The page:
Woods told Simpson in the e-mail that after he paid the "up front" $1,000, he would be charged $400/hr. for his services as a senior lawyer. Woods would attempt, though, to recruit a junior lawyer to work under his supervision, whose time would go for $250 - $325/hr. Woods acknowledged that Simpson might find these "high numbers", so he offered to provide him with a number to call to get the names of lawyers outside the downtown core who have lower fees.

Unfortunately anything other than FREE is outside Simpson's price range. He has no job and no home. And he doesn't get welfare.

Simpson was amazed by the letter from Woods and appeared disheartened. He had believed that Lawson Lundell was aware that he was homeless. Material he had dropped off at the law firm pertaining to his case had included links to his website, Downtown Eastside Enquirer .ca, and to a blog, both of which identify him as homeless.

Simpson says it is possible that Woods had not reviewed the websites and was not aware that he was homeless.

Salvation Army: Hot Soup in a Five Week Welfare Month

A mob of people, roughly two hundred, milled around on the sidewalk around the Salvation Army soup truck last night. Every Tuedsay night, the truck pulls up in front of the Main Street court house, near the police station on Vancouver's Downtown Eastside.

People are entering the final stretch of a five week welfare month. The welfare cheques don't come out for another week, August 29th.

The Salvation Army truck --which is like a french fry truck with a small side window --came prepared. There was no shortage of food. People lined up for a bowl of vegetable beef soup with bread.; many lined up for a second bowl. They stood around talking and eating the soup as well as sandwiches which are given out at a table near the truck; usually the sandwiches are peanut butter and stawberry jam. A woman in her eighties showed up, as she regularly does, to hand out fresh baked raison bread and scones, slathered with butter, that she makes herself.

Being a pillar of the poverty industry, the Salvation Army would be aware of what a five week month is. Four times a year, the welfare month is five weeks long instead of four. It doesn't take a math whiz to figure out that that saves the government one welfare cheque per recipient annually. The Salvation Army gets government funding to help the poor; it doesn't operate strictly on charitable dollars as many people think.

Brian B. is well aware that the Salvation Army doesn't rely strictly on donations like those people toss into kettles at Christmas. He says that when he was homeless, he went to the Salvation Army and they told him to register with welfare so that they could bill the government for his bed.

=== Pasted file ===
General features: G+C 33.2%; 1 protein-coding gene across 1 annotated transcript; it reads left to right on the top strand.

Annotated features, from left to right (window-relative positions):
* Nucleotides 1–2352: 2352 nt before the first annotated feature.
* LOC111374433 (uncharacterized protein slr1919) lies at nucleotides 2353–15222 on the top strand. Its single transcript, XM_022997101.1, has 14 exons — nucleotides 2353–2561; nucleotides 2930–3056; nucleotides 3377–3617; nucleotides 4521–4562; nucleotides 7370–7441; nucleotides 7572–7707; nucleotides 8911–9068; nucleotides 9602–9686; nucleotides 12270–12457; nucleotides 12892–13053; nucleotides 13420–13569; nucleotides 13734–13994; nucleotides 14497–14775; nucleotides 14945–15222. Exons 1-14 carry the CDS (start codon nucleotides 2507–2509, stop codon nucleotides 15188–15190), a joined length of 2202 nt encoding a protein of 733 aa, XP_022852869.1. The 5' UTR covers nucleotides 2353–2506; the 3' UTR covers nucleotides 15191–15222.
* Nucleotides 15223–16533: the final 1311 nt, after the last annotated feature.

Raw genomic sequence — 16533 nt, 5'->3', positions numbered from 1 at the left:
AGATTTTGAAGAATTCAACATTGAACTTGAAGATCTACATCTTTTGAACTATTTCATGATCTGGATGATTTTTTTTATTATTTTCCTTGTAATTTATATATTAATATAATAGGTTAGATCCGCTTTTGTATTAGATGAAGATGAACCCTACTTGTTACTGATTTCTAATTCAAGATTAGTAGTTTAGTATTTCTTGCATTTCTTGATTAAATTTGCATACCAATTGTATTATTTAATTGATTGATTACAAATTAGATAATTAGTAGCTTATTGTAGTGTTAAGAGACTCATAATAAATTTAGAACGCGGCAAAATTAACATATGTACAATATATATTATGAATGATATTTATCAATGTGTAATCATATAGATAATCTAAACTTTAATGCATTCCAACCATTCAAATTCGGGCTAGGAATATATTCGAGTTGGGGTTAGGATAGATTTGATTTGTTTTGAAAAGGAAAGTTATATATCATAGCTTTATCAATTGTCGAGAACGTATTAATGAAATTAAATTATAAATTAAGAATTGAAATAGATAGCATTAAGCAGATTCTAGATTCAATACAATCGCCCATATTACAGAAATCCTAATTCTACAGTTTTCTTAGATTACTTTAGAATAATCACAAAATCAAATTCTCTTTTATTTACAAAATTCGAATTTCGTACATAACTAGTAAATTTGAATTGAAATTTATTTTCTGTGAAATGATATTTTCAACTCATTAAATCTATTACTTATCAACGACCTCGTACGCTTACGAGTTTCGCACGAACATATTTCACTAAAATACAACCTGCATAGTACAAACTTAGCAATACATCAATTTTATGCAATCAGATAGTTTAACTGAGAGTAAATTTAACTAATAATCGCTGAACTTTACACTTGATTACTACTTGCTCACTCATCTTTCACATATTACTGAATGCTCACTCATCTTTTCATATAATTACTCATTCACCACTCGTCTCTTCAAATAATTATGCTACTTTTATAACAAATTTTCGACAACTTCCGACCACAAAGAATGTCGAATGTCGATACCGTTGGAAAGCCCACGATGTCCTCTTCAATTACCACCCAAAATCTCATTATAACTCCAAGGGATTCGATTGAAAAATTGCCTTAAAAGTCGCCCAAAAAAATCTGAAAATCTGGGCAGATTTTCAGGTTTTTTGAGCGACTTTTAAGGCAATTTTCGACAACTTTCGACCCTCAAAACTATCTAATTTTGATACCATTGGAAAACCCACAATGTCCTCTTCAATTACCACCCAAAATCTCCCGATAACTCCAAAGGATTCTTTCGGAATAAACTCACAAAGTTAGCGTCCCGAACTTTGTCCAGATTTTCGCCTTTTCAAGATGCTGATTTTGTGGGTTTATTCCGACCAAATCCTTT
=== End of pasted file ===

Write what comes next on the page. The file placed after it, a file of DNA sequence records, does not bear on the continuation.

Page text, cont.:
Government funding to the Sally Ann raises questions about the separation of church and state. When you are given a bowl of soup at the truck, a polite man says "God Bless" with each bowl he hands out. When the truck first arrives, he says a prayer to the entire crowd. Occasionally, people eating soup are approached by young Christian women proselytizing.

But there is no doubt that the Salvation Army soup truck is a hit. People know it can be counted on to show up in front of the court house every Sunday and Tuesday night. And they show up too.

"Look at this," Serg, a Downtown Eastside resident, said as we walked down Main Street past the crowd by the soup truck last night. "This is the real essential service. Not Carnegie." Sarg was referring to the fact that the Carnegie cafeteria has been designated an essential service during the current strike by CUPE members who work for the City. "You have to pay for food at Carnegie. These people are here because it's free."

See other CUPE strike-related stories on this blog such as: Striking Librarians Should Look Up Fair.

Tuesday, August 21, 2007

Flood at Carnegie Center Last Evening

The basement of Carnegie Center flooded last evening. A patron said, "They kicked everybody out at 8:30." Usually people are allowed to sit around in the building playing board games or talking until 11 p.m., although most services such as the library, computer room, and basement tv and computer lounge close at 10 p.m.

The flood occurred in the area of the washrooms, across from the weight room in the basement. Staff had to shut off the water in the entire building. So toilets couldn't be flushed and dishes couldn't be washed.

Carnegie is staffed by CUPE members who are on strike, but food service workers, as well as a few janitorial and security staff and a front desk receptionist are still on the job. That's because the cafeteria and related volunteer program have been designated essential by Labour Relations.

Carnegie was open again this morning.

See more CUPE strike-related stories on this site, such as: